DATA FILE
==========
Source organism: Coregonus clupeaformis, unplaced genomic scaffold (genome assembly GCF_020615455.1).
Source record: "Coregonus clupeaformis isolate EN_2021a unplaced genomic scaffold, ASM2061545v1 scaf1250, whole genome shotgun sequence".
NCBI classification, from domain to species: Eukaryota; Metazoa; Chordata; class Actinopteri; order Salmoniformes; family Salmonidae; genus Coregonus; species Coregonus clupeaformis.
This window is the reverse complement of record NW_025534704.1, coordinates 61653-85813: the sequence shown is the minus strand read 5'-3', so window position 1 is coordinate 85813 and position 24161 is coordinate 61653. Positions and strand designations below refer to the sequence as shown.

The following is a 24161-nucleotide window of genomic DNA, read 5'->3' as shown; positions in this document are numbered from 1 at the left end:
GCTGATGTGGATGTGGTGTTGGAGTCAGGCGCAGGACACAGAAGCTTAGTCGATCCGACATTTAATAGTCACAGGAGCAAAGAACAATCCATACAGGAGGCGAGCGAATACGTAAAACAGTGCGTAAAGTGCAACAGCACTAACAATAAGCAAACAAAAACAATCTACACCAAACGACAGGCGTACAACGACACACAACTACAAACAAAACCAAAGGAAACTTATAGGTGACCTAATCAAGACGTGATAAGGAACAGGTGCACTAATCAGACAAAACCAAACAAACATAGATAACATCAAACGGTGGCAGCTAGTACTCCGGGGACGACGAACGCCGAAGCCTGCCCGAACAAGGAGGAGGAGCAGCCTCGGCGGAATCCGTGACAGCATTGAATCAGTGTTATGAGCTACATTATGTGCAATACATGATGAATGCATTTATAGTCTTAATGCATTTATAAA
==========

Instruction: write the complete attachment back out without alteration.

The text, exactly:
Source organism: Coregonus clupeaformis, unplaced genomic scaffold (genome assembly GCF_020615455.1).
Source record: "Coregonus clupeaformis isolate EN_2021a unplaced genomic scaffold, ASM2061545v1 scaf1250, whole genome shotgun sequence".
NCBI classification, from domain to species: Eukaryota; Metazoa; Chordata; class Actinopteri; order Salmoniformes; family Salmonidae; genus Coregonus; species Coregonus clupeaformis.
This window is the reverse complement of record NW_025534704.1, coordinates 61653-85813: the sequence shown is the minus strand read 5'-3', so window position 1 is coordinate 85813 and position 24161 is coordinate 61653. Positions and strand designations below refer to the sequence as shown.

The following is a 24161-nucleotide window of genomic DNA, read 5'->3' as shown; positions in this document are numbered from 1 at the left end:
GCTGATGTGGATGTGGTGTTGGAGTCAGGCGCAGGACACAGAAGCTTAGTCGATCCGACATTTAATAGTCACAGGAGCAAAGAACAATCCATACAGGAGGCGAGCGAATACGTAAAACAGTGCGTAAAGTGCAACAGCACTAACAATAAGCAAACAAAAACAATCTACACCAAACGACAGGCGTACAACGACACACAACTACAAACAAAACCAAAGGAAACTTATAGGTGACCTAATCAAGACGTGATAAGGAACAGGTGCACTAATCAGACAAAACCAAACAAACATAGATAACATCAAACGGTGGCAGCTAGTACTCCGGGGACGACGAACGCCGAAGCCTGCCCGAACAAGGAGGAGGAGCAGCCTCGGCGGAATCCGTGACAGCATTGAATCAGTGTTATGAGCTACATTATGTGCAATACATGATGAATGCATTTATAGTCTTAATGCATTTATAAA